GSBS Student Publications

Title

HTT-lowering reverses Huntington's disease immune dysfunction caused by NFkappaB pathway dysregulation

Student Author(s)

Edith. L. Pfister

GSBS Program

Neuroscience

UMMS Affiliation

Program in Molecular Medicine; Department of Medicine, Division of Endocrinology and Metabolism

Date

3-1-2014

Document Type

Article

Medical Subject Headings

Gene Expression Regulation; Humans; Huntington Disease; Immunity, Innate; Myeloid Cells; NF-kappa B; Nerve Tissue Proteins; RNA, Small Interfering; Signal Transduction; U937 Cells

Disciplines

Genetics and Genomics | Immunopathology | Nervous System Diseases | Neurology | Neuroscience and Neurobiology

Abstract

Huntington's disease is an inherited neurodegenerative disorder caused by a CAG repeat expansion in the huntingtin gene. The peripheral innate immune system contributes to Huntington's disease pathogenesis and has been targeted successfully to modulate disease progression, but mechanistic understanding relating this to mutant huntingtin expression in immune cells has been lacking. Here we demonstrate that human Huntington's disease myeloid cells produce excessive inflammatory cytokines as a result of the cell-intrinsic effects of mutant huntingtin expression. A direct effect of mutant huntingtin on the NFkappaB pathway, whereby it interacts with IKKgamma, leads to increased degradation of IkappaB and subsequent nuclear translocation of RelA. Transcriptional alterations in intracellular immune signalling pathways are also observed. Using a novel method of small interfering RNA delivery to lower huntingtin expression, we show reversal of disease-associated alterations in cellular function-the first time this has been demonstrated in primary human cells. Glucan-encapsulated small interfering RNA particles were used to lower huntingtin levels in human Huntington's disease monocytes/macrophages, resulting in a reversal of huntingtin-induced elevated cytokine production and transcriptional changes. These findings improve our understanding of the role of innate immunity in neurodegeneration, introduce glucan-encapsulated small interfering RNA particles as tool for studying cellular pathogenesis ex vivo in human cells and raise the prospect of immune cell-directed HTT-lowering as a therapeutic in Huntington's disease.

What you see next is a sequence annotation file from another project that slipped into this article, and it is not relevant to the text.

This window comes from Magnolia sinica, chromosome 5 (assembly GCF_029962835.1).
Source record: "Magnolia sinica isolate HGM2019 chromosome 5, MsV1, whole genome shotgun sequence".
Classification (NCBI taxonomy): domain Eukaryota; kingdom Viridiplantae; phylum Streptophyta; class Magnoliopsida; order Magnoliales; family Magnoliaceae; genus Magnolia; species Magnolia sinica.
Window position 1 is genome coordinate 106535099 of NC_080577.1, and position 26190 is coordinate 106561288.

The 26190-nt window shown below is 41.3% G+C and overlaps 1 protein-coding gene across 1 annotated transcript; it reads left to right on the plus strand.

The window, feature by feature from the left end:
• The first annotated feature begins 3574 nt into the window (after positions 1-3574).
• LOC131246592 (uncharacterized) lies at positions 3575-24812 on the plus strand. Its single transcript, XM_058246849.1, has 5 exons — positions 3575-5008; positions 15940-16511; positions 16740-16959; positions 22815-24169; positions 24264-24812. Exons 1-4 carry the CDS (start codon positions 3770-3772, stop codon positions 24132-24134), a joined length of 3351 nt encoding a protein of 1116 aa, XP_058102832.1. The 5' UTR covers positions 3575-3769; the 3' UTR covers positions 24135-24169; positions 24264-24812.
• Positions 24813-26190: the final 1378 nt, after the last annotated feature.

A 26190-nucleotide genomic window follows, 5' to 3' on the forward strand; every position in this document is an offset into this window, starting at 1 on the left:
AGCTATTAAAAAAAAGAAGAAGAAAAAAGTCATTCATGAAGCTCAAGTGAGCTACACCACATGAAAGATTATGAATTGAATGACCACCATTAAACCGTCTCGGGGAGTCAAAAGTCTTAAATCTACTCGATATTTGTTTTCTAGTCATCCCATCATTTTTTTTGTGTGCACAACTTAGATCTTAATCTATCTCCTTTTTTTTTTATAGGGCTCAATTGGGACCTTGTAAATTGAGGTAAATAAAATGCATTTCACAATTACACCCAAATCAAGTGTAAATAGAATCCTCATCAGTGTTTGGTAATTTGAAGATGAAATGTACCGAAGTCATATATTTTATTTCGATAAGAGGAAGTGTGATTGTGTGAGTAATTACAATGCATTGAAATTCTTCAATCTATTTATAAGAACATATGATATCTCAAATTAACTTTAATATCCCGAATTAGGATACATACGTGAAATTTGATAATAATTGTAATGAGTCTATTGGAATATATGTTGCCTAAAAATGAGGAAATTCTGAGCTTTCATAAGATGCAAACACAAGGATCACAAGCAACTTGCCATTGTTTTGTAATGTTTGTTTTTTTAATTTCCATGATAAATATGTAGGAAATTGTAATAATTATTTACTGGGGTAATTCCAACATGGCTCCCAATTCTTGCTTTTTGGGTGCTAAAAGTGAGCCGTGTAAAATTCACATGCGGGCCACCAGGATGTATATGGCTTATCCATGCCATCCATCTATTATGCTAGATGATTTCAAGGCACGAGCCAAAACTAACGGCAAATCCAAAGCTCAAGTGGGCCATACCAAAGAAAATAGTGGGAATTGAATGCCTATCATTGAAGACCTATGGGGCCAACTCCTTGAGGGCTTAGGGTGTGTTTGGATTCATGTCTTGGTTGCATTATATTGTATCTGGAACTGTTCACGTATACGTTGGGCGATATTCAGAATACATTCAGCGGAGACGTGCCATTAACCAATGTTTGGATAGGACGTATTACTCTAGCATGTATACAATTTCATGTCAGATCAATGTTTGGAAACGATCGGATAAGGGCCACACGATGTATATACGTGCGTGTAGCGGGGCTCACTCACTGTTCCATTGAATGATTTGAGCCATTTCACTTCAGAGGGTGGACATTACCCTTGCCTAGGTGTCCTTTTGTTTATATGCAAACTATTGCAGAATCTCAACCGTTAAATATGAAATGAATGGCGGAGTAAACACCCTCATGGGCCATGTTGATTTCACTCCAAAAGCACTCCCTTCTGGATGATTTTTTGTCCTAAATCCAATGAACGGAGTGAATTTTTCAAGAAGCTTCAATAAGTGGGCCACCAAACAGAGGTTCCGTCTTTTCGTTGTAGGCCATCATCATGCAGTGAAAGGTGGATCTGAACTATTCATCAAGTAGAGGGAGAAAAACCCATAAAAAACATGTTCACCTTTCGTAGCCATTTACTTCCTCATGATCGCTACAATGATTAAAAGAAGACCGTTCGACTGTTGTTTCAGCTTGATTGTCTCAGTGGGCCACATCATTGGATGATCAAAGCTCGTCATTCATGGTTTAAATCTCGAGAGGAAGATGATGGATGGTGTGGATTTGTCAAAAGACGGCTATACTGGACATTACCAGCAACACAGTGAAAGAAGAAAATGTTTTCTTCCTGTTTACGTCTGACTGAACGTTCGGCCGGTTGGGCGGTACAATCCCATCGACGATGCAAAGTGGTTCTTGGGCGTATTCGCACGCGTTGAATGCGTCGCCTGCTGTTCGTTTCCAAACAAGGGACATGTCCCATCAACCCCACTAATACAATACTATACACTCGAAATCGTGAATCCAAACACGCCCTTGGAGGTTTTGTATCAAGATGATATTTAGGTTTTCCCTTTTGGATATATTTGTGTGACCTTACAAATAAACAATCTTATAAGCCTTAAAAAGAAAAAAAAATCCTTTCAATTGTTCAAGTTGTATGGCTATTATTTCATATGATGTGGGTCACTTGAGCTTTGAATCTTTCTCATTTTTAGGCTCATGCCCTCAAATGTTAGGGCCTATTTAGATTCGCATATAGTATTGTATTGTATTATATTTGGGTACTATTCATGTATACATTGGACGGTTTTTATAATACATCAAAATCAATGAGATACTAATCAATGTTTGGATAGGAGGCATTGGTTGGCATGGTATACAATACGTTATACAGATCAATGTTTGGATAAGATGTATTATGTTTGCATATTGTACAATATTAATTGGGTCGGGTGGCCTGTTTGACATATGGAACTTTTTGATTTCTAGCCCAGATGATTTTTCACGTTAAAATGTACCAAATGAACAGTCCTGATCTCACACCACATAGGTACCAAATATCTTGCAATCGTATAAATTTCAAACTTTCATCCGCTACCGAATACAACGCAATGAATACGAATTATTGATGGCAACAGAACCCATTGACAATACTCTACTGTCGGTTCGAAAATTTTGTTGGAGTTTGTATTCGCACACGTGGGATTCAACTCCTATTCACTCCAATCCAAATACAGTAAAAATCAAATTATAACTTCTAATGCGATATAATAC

Rights and Permissions

Citation: Brain. 2014 Mar;137(Pt 3):819-33. doi: 10.1093/brain/awt355. Epub 2014 Jan 22. Link to article on publisher's site

Related Resources

Link to Article in PubMed

Journal Title

Brain : a journal of neurology

PubMed ID

24459107